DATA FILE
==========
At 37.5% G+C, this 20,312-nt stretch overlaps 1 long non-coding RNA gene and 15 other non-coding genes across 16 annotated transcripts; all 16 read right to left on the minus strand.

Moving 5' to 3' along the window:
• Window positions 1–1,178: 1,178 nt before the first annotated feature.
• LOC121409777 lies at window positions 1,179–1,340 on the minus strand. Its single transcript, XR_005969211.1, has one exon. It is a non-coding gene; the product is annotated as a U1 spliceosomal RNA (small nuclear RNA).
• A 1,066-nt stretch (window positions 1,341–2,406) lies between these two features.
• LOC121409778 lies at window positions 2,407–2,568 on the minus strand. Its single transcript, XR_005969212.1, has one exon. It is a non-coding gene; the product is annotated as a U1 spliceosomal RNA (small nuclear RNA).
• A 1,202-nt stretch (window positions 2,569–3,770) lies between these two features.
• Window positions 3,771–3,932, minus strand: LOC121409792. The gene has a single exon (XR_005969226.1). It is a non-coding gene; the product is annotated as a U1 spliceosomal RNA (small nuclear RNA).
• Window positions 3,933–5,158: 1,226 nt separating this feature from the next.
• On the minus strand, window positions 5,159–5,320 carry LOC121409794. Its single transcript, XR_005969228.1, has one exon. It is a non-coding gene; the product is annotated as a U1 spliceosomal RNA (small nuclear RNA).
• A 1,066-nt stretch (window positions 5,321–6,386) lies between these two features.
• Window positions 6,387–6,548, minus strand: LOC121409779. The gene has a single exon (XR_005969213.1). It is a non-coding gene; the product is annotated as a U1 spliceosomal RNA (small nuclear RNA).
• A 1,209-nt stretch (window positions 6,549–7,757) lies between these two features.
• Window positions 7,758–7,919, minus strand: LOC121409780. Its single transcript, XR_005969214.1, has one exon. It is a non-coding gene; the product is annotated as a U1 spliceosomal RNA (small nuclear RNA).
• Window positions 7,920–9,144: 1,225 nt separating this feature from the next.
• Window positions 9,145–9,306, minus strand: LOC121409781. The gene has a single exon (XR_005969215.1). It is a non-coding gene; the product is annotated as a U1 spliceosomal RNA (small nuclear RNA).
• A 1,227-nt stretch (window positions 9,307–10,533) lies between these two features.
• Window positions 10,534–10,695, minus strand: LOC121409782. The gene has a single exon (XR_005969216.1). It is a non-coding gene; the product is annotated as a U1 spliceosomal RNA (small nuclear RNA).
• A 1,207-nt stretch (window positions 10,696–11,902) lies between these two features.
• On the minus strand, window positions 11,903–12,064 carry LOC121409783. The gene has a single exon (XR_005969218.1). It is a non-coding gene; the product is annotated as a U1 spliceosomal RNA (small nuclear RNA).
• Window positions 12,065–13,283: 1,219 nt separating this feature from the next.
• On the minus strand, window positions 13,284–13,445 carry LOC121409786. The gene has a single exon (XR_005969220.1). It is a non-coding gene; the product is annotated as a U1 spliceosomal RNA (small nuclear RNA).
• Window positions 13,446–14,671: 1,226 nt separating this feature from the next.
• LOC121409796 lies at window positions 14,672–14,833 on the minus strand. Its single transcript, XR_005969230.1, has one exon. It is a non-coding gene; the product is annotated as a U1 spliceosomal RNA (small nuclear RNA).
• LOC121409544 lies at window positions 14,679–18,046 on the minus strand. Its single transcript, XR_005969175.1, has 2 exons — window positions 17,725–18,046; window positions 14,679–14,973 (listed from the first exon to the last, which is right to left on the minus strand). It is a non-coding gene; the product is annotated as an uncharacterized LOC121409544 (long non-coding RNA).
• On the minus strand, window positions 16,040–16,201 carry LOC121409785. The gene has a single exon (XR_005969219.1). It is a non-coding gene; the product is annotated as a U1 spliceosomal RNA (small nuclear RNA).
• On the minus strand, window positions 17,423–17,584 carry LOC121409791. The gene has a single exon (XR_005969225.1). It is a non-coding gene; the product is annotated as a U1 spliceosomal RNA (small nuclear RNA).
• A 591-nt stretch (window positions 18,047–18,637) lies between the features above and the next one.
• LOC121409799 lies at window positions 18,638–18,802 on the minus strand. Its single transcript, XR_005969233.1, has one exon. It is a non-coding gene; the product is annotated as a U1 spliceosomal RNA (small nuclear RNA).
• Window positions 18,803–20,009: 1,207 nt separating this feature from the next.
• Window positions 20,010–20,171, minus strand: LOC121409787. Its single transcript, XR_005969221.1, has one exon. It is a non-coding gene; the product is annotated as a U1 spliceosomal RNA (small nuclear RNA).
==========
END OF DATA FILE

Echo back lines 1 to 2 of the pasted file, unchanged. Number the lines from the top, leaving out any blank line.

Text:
At 37.5% G+C, this 20,312-nt stretch overlaps 1 long non-coding RNA gene and 15 other non-coding genes across 16 annotated transcripts; all 16 read right to left on the minus strand.

Moving 5' to 3' along the window: